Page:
We will start with a standard Vegetable Greenhouse (groentetonnel) early. This greenhouse will be the home of our Aquaponics system and our tropical fruit trees. We house these indoors to limit exposure to the elements such as cold wind, frost, hail and cold rain.
To start we will build a standard size greenhouse which we buy secondhand. We will buy a standard size 30m x 10m x 4m greenhouse for full tractor access.
We will then convert this greenhouse into a closed greenhouse to minimize water loss. This way an intensive greenhouse can be run with rainwater runoff off the roof only in areas with only 200mm per year rainfall. (300m2 x 0.5L/day = 60m2 per year = 200mm rain per year). We’ll need six 10m2 water tanks if we really want to demonstrate this, else it will be much cheaper to use 60m2 from the borehole…)
See the paper: “Closed Greenhouses, a Tool for Productive Water and Land Management.pdf” by Martin Buchholz and http://watergy.de/geschlossene-gewaechshaeuser/
In winter our greenhouse will be heated by compost heaps inside, distributed in the corners and along the edges where the cold would seep in. We can also cover the inside with bubble wrap if needed.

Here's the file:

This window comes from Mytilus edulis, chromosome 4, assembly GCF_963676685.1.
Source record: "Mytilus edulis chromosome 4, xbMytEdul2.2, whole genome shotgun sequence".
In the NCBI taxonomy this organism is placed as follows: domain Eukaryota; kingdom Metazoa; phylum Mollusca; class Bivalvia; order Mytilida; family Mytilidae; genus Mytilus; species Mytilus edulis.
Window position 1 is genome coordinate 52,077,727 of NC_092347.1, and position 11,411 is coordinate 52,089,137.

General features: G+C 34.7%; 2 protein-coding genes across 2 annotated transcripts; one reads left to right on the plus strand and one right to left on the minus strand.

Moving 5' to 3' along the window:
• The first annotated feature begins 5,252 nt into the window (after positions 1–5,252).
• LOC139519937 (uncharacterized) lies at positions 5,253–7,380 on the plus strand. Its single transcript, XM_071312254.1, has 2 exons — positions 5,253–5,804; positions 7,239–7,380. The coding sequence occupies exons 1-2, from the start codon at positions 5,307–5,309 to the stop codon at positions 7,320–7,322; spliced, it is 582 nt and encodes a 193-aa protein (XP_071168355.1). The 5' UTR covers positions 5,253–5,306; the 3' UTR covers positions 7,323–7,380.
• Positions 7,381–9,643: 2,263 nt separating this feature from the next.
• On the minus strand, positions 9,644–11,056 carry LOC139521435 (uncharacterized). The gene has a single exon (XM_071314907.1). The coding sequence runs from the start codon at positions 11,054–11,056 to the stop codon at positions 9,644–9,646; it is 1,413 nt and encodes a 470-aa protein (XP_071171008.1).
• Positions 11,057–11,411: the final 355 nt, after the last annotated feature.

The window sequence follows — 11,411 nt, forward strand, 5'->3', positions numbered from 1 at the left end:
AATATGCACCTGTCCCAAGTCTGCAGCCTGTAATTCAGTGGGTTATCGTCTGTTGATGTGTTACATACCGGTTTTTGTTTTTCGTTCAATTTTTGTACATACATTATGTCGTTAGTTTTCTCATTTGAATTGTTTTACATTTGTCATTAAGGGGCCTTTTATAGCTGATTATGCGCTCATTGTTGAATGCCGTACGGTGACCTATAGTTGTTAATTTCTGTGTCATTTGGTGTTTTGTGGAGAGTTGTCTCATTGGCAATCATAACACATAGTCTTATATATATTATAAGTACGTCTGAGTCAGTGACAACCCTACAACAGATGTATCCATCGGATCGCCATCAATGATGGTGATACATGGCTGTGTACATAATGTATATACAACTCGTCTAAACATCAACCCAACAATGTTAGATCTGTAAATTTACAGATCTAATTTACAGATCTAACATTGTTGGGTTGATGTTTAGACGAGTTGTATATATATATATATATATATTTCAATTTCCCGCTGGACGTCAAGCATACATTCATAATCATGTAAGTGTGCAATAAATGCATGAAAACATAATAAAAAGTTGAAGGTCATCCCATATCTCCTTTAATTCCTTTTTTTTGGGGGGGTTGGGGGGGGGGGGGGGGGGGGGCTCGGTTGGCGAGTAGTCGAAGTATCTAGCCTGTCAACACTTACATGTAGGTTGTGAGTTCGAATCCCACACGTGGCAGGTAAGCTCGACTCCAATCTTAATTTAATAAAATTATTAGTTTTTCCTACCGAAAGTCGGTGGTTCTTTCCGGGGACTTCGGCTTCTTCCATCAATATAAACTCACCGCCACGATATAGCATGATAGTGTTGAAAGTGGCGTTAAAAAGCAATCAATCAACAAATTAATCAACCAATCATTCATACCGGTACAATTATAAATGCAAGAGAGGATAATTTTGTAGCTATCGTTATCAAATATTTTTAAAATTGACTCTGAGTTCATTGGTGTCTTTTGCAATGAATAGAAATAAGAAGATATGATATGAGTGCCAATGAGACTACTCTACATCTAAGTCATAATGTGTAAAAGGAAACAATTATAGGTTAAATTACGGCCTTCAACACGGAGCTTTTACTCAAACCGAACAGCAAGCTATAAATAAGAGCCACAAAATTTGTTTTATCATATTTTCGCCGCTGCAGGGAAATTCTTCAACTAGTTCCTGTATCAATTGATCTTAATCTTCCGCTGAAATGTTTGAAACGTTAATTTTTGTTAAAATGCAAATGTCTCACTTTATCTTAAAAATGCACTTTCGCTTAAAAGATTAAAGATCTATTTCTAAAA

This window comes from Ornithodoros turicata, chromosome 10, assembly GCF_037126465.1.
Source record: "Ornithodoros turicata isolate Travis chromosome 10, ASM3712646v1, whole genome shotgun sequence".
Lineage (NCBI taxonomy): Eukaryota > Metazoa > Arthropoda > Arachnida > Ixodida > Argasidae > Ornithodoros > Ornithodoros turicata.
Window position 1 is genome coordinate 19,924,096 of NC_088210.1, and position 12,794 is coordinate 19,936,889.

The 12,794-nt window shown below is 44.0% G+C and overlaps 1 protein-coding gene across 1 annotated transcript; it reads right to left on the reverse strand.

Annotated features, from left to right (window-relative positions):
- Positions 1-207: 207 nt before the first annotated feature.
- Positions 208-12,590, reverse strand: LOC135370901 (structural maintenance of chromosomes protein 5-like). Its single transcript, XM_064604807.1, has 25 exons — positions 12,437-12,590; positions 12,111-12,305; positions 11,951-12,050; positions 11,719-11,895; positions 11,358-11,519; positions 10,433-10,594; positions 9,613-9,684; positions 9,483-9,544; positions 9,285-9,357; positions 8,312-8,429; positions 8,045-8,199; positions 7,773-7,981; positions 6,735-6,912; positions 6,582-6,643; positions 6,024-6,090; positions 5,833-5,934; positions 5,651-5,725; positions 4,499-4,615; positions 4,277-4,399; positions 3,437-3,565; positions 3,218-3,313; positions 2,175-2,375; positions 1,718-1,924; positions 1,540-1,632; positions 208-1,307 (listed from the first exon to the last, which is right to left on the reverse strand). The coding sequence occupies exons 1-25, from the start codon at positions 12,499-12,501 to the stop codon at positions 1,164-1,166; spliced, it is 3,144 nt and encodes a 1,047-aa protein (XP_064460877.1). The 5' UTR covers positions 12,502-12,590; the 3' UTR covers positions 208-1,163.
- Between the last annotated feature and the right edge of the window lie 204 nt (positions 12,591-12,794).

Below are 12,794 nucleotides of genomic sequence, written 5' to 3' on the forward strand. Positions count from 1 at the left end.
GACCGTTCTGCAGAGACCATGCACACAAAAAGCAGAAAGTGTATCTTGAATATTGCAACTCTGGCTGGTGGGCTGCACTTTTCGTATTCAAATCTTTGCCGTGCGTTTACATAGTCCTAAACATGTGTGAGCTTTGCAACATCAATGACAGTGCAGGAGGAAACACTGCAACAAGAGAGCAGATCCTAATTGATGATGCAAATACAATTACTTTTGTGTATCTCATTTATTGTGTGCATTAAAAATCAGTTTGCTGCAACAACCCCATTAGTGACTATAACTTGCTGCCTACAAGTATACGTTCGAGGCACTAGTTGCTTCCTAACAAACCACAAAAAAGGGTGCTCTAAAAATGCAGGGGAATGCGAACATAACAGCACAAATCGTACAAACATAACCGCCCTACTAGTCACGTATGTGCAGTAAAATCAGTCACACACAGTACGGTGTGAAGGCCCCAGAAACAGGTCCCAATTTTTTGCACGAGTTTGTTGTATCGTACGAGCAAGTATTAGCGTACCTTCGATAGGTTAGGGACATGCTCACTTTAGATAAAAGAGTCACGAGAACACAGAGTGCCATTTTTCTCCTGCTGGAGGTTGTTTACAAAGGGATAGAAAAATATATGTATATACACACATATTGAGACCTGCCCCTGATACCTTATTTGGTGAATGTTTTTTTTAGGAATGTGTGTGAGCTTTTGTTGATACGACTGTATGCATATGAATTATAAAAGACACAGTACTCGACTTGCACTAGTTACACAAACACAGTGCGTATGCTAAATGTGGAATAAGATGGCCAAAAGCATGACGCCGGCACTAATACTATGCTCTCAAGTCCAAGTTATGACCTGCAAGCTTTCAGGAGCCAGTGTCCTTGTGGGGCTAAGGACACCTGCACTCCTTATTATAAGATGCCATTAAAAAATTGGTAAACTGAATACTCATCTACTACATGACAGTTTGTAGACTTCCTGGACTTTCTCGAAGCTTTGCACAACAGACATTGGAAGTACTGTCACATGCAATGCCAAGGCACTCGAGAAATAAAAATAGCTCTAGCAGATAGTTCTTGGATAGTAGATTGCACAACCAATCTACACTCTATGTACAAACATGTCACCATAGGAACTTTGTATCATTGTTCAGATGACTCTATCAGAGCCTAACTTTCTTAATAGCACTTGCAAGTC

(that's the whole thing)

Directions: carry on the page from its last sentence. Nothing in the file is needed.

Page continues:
The aquaponics tanks and high carbon soil serve as heat sink.
Later we want to convert to glass construction in order to show that this can be done without plastic.
- 300m2 costs 70 000,- in SA. Excluding transport and
- Import V
Compost in the corners – keep the chicken here at night in the winter – chicken are great room heaters (Mollison)
We should also include a large water storage – perhaps a duck pond – perhaps a natural swimming pool – as heat storage for the greenhouse.
In order to help limit our workload and save cash we can build our own tools (https://www.opensourceecology.org/) , use opensource farm planning software http://farmos.org/ and start farming with robots https://farm.bot/.
The main ways to heat your greenhouse without electricity are: natural thermal masses such as water barrels or dark stones, as well as compost and even chickens. Depending on the size & indoor temperature needed, these methods–and good insulation–can heat a greenhouse.